When trying to find the right line for your two-hander, a few things have to be taken into consideration. (You didn’t think it would be that simple did you?)

Before getting too deep into lines, heads and grains, it is important to mention the physical make up of spey lines and which lines are appropriate for your fishing situation.

Skagit Heads

Some of the most popular lines used on Spey rods today are Skagit style heads. Skagit heads tend to be thicker, with a short often times indiscernible front taper. They offer more water resistance to get a better load on the two-handed fly rod with the sustained anchor style of Skagit casting. These lines are shorter, typically two-and-a-half times the length of the rod, (and now with the increasingly popular micro-skagit heads). They are ideal for throwing heavy flies, heavy sink-tips and fishing deep, fast moving water.

Scandinavian (Scandi) Lines

Scandi Lines, on the other hand, are designed to throw smaller flies. They are designed for “airborne anchor” casts – casts such as the single spey and snake roll. Scandi lines are thinner in diameter, (particularly at the front end) and have a long front taper that allows the energy to unroll easily while presenting a fly, ideal for smaller flies, often times light tapered Polyleaders and tapered monofilament leaders.

Traditional, mid and or Long-Belly Spey Lines

Traditional, mid and long belly spey lines are often double or triple the length of Scandi lines. They are designed for long, delicate presentations on longer two-handed rods. Unlike Skagit heads, these lines typically, (but not always) have an integrated or connected running line. Again, think very small flies, at long distances.

Loading the Rod

With any style of fly rod, it is important to feel the rod load, (bend).

Meaning, the amount of weight, (or grainage) of the fly line you need to really feel the rod load, so that you can effectively cast your fly. If you aren’t loading the rod correctly, the line won’t be able to unroll, which won’t allow the tip, leader and fly to unroll towards the target.

How to use a Grain Window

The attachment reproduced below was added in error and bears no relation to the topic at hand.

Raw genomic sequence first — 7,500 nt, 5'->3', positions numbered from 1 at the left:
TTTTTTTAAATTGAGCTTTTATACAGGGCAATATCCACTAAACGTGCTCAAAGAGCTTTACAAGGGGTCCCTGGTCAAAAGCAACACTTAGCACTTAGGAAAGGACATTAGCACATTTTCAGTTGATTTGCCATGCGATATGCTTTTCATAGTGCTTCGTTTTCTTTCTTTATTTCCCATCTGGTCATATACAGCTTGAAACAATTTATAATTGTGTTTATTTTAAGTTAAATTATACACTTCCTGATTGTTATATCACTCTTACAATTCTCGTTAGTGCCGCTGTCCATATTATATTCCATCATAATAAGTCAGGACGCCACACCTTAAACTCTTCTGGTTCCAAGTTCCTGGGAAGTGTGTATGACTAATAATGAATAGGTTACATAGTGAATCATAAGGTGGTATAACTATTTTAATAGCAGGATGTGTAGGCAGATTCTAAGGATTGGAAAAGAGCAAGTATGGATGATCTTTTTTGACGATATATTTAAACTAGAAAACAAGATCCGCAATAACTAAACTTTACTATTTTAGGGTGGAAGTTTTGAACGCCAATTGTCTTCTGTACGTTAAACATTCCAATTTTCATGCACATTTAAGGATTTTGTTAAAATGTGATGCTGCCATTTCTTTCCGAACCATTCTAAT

Trying to find the perfect line truly has to do with your casting style, (think speed). With all of the TFO two-handed rods, we print not only the “rod weight,” but more importantly a “grain window,” on the rod blank.

A grain window defines the engineered grain carrying capability of a fly rod blank under load from the line. Like a lure rating on a spinning or casting rod, we print the grain window on our two-handed fly rods to show how much weight will make the rod do what it was made to do.

For example, the 13’6, 8/9 Deer Creek Spey rod has a grain window of 550 to 800 grains. If you were fishing large water in the Pacific Northwest, the Great Lakes Region or in British Columbia, an ideal line choice would be a Skagit head.

When choosing a Skagit head, it is often best to initially pick a line towards the high end of the grain window. The heavier the line, the easier it will be for the road to load and ideally more efficient use of motion and energy.

Skagit heads in the 600-700, with tips to 200 grains are ideal for this rod. A Rio Skagit in 600/675 grains, Airflo Skagit Compact/G2 and Rio IFlight Intermediate line in the 600/700 range. Others lines to consider would be the Nextcast Zone and Coastal at 575 to 650 grains.

Scandi lines in the lower end of the grain window, 550-625. Examples include RIO Scandi, Ballistic Express (8/9), Airflo Rage Compact and Loop GDC (#9).

Traditional, (mid-to-long belly) lines in the 8/9 to 9/10 designation. Line recommendations include the Ballistic Vector (8/9), Nextcast WA 45/55 (8/9), Airlfo Ultra Spey (8/9) and Cortland SH Spey (9).

For more information on the various two-handed lines to match our TFO rods, please see our recommendations here.